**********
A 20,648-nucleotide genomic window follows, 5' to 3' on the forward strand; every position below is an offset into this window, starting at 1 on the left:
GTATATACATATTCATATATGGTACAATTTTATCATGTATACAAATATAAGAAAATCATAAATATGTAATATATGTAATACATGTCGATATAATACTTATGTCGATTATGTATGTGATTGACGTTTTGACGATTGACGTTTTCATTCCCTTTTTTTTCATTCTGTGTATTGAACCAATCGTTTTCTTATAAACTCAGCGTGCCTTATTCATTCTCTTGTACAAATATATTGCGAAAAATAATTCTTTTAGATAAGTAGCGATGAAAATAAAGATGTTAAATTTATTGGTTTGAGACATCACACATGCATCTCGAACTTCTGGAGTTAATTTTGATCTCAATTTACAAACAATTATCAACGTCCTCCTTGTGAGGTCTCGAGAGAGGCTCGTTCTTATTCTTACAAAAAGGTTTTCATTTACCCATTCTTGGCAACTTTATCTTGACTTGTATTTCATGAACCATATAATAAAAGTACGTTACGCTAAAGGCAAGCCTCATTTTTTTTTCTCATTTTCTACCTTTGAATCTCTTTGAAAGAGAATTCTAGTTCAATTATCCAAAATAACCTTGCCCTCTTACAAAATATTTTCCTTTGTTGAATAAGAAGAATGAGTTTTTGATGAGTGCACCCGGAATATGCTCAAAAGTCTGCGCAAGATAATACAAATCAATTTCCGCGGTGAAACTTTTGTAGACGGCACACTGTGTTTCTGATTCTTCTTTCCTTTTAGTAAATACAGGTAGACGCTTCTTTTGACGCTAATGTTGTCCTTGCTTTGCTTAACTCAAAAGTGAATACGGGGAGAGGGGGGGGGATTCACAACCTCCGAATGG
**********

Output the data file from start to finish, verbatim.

A 20,648-nucleotide genomic window follows, 5' to 3' on the forward strand; every position below is an offset into this window, starting at 1 on the left:
GTATATACATATTCATATATGGTACAATTTTATCATGTATACAAATATAAGAAAATCATAAATATGTAATATATGTAATACATGTCGATATAATACTTATGTCGATTATGTATGTGATTGACGTTTTGACGATTGACGTTTTCATTCCCTTTTTTTTCATTCTGTGTATTGAACCAATCGTTTTCTTATAAACTCAGCGTGCCTTATTCATTCTCTTGTACAAATATATTGCGAAAAATAATTCTTTTAGATAAGTAGCGATGAAAATAAAGATGTTAAATTTATTGGTTTGAGACATCACACATGCATCTCGAACTTCTGGAGTTAATTTTGATCTCAATTTACAAACAATTATCAACGTCCTCCTTGTGAGGTCTCGAGAGAGGCTCGTTCTTATTCTTACAAAAAGGTTTTCATTTACCCATTCTTGGCAACTTTATCTTGACTTGTATTTCATGAACCATATAATAAAAGTACGTTACGCTAAAGGCAAGCCTCATTTTTTTTTCTCATTTTCTACCTTTGAATCTCTTTGAAAGAGAATTCTAGTTCAATTATCCAAAATAACCTTGCCCTCTTACAAAATATTTTCCTTTGTTGAATAAGAAGAATGAGTTTTTGATGAGTGCACCCGGAATATGCTCAAAAGTCTGCGCAAGATAATACAAATCAATTTCCGCGGTGAAACTTTTGTAGACGGCACACTGTGTTTCTGATTCTTCTTTCCTTTTAGTAAATACAGGTAGACGCTTCTTTTGACGCTAATGTTGTCCTTGCTTTGCTTAACTCAAAAGTGAATACGGGGAGAGGGGGGGGGATTCACAACCTCCGAATGG